What We Are Doing:
Voting – in our country people have tried to rock it, stuff it, defraud it, gerrymander it, disenfranchise it, expand it, turn it out, recount it, and stop it. How we vote–the whole crazy process from months before the polls open to months after they have closed–has increasingly come under the microscope of lawyers, judges, campaigns, and average citizens in the past decade.We’re interested too.
We dedicate this blog to how Americans vote. We will focus our microscope closer than the four year presidential pageantry and the buzz of national campaign finance law coverage on the evening news. It’s voting at the local level, determined by state and local level election laws and practices, that make the difference in our perennial exercise of democracy.
Our goal is to cover every state in the union–to examine the particulars of how they’re voting, redistricting, and recounting. We recognize the ambition inherent in such a goal and know we can’t do it on Day One or without help. So we invite you to help us get there.
While you will find facts and opinions in our posts, the purpose of this blog is not to advance any political agenda, candidate, or party.We want to inform our readers and ourselves about interesting aspects of election law in our United States.
Comments? If you would like to make a comment to our posts, please email email@example.com. We won’t put every comment up because wise people have advised against doing so. But we will post responsive and considered comments that advance the discussion.
Who We Are:
This blog is a run by the students in the Election Law Program at the College of William & Mary Marshall-Wythe School of Law. But it wouldn’t last long without help from lots of institutions and great people like our guest bloggers, the Election Law Society and the Election Law Program Advisory Committee, the Institute of Bill of Rights Law, and our neighbors, the National Center for State Courts.
If we’re not covering your state, you can help us. We are in the process of developing as broad of coverage as possible with the contributions of students from many different parts of the country. If you are interested in adding to the discussion for your state, SOE invites you to become a contributor to our site. Also, you can send us an individual submission on an state election law issue that you want to address. Please contact us for more information at firstname.lastname@example.org.
Thanks for your interest and support!
Our Editorial Board:
Camden Kelliher is a third-year JD/MPP candidate at William & Mary Law School, from York, Pennsylvania. Camden earned a Bachelor’s in Business Administration with majors in Finance and Legal Studies from Temple University’s Fox School of Business. Camden is pursuing a Master’s concentration in international development policy, and he spent his 1L summer reporting on electoral issues in Indonesia.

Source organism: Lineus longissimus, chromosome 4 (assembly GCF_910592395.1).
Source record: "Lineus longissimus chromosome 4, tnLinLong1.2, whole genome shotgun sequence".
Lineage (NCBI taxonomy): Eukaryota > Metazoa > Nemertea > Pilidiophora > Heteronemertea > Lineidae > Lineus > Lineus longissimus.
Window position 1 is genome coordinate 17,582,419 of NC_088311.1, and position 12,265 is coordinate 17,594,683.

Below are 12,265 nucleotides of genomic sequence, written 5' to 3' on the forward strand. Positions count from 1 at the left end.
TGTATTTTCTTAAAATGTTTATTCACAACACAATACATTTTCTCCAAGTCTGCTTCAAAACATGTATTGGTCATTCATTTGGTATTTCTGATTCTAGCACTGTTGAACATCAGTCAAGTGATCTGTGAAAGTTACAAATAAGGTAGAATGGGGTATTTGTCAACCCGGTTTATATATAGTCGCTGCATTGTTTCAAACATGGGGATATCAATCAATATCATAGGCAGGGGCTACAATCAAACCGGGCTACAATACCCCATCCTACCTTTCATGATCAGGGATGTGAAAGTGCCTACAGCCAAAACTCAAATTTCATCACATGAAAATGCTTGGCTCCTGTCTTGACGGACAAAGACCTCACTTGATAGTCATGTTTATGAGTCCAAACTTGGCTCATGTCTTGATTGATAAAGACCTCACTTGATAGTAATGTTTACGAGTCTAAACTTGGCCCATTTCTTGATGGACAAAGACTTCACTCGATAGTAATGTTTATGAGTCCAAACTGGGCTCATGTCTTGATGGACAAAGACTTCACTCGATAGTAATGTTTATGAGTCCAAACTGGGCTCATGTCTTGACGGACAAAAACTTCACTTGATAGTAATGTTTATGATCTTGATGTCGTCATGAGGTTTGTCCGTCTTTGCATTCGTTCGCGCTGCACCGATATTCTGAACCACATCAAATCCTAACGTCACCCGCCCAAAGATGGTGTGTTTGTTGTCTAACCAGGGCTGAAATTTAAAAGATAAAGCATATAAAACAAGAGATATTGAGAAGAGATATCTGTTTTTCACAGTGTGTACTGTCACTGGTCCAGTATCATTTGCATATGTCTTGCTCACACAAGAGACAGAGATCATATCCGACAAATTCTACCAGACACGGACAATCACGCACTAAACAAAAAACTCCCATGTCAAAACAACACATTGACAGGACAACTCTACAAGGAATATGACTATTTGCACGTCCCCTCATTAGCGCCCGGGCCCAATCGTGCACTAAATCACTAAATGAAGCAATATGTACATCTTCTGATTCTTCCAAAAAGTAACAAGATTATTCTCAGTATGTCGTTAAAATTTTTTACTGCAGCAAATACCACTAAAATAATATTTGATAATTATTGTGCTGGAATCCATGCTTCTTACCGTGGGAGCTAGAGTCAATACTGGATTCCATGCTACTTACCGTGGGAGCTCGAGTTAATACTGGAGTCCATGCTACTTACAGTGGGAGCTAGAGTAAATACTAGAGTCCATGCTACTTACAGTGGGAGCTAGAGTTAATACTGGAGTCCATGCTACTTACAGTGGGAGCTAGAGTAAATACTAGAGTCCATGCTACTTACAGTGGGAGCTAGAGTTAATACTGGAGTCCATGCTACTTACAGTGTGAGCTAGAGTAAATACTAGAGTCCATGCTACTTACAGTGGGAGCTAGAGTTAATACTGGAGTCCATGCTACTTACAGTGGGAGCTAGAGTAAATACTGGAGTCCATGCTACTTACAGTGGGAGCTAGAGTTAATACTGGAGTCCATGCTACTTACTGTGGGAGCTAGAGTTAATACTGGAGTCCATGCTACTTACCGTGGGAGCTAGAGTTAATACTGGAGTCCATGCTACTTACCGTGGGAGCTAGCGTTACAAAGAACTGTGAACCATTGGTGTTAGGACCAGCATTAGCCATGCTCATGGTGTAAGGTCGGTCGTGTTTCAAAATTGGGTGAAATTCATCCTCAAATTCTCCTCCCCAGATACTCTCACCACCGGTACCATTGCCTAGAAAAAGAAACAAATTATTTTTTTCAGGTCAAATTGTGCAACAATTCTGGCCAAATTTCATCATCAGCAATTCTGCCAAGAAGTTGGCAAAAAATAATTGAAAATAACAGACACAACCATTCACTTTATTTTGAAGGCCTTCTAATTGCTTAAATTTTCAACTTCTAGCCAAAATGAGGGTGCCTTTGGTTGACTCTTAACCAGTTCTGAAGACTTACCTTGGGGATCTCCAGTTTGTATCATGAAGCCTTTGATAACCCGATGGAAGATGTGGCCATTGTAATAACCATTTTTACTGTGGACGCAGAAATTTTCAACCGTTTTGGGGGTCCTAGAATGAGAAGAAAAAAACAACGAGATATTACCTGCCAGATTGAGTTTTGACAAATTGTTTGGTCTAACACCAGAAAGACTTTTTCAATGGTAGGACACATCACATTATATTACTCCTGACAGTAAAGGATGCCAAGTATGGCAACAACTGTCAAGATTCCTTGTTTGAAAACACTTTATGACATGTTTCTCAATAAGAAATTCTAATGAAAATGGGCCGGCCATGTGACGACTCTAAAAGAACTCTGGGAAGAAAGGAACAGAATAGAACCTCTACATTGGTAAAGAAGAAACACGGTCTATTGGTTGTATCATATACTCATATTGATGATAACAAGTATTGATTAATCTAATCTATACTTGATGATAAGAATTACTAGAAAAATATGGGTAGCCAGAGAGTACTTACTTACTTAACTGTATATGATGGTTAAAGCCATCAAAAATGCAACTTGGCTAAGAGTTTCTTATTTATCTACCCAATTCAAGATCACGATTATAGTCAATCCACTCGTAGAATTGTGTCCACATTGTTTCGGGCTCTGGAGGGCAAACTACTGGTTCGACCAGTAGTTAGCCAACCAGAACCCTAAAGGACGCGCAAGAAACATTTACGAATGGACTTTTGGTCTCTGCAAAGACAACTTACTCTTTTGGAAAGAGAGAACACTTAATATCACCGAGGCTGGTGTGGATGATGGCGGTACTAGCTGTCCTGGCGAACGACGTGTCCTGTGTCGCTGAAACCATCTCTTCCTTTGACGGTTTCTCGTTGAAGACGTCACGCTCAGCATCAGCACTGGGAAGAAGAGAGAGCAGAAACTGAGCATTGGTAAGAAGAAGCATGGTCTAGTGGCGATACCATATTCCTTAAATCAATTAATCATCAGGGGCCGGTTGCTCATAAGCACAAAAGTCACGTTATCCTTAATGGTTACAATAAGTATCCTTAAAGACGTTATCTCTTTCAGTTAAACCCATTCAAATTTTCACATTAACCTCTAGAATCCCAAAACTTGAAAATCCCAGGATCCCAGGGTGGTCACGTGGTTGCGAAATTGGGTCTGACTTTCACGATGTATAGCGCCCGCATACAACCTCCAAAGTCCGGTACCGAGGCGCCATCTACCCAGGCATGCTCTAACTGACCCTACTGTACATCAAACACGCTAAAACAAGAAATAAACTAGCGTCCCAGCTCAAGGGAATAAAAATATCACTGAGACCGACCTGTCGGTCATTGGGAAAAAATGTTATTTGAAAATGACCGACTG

Brianna Bennett is a first-year law student at William & Mary Law School, from Kingston, Jamaica. Brianna earned her Bachelor’s in Psychology and Criminal Justice & Homeland Security Studies from Cazenovia College in Cazenovia, New York. Other than being on the board for the Election Law Society, Brianna is the 1L Representative for the Black Law Students Association, and a member of the Womens’ Law Society and spent the summer of 2019 as a Political Affairs Intern for The Borgen Project. Outside of the law school, she enjoys trying new recipes and kayaking at Waller Mill Park.
Daniel Bruce is a first-year law student from Birmingham, Alabama. He graduated from Auburn University with bachelor’s degrees in both Political Science and Economics. At William & Mary, Daniel is actively involved in the Election Law Society, as well as the Federalist Society. He is fascinated with Constitutional law and the framework of governance that the Founders put in place, especially how that framework relates to issues in election law. In his free time, Daniel enjoys playing guitar and pursuing his goal of reading a biography on every American president.
Elizabeth DePatie is a first year law student at William & Mary; most recently from Seattle, Washington. Elizabeth graduated from the University of Washington in 2013 with a degree in English literature and language with a focus on cultural theory and political science. In addition to the Election Law Society, Elizabeth is also a member of the Health Law Society and Equality Alliance. When she’s not at the law school library, she often can be found biking around Williamsburg or playing D&D.
Maxwell Weiss is a first-year law student from Sudbury, Massachustts. After graduating from American University with a Political Science B.A. in 2017, Max worked as a Paralegal at the Pew Charitable Trusts. While at American, Max had the opportunity to work for Senators Markey (D-MA) and Casey (D-PA), where he first found his strong interest in campaign finance reform. At William & Mary, Max is actively involved in the Election Law Society and Revive My Vote, an organization that helps restore the voting rights of convicted felons in Virginia.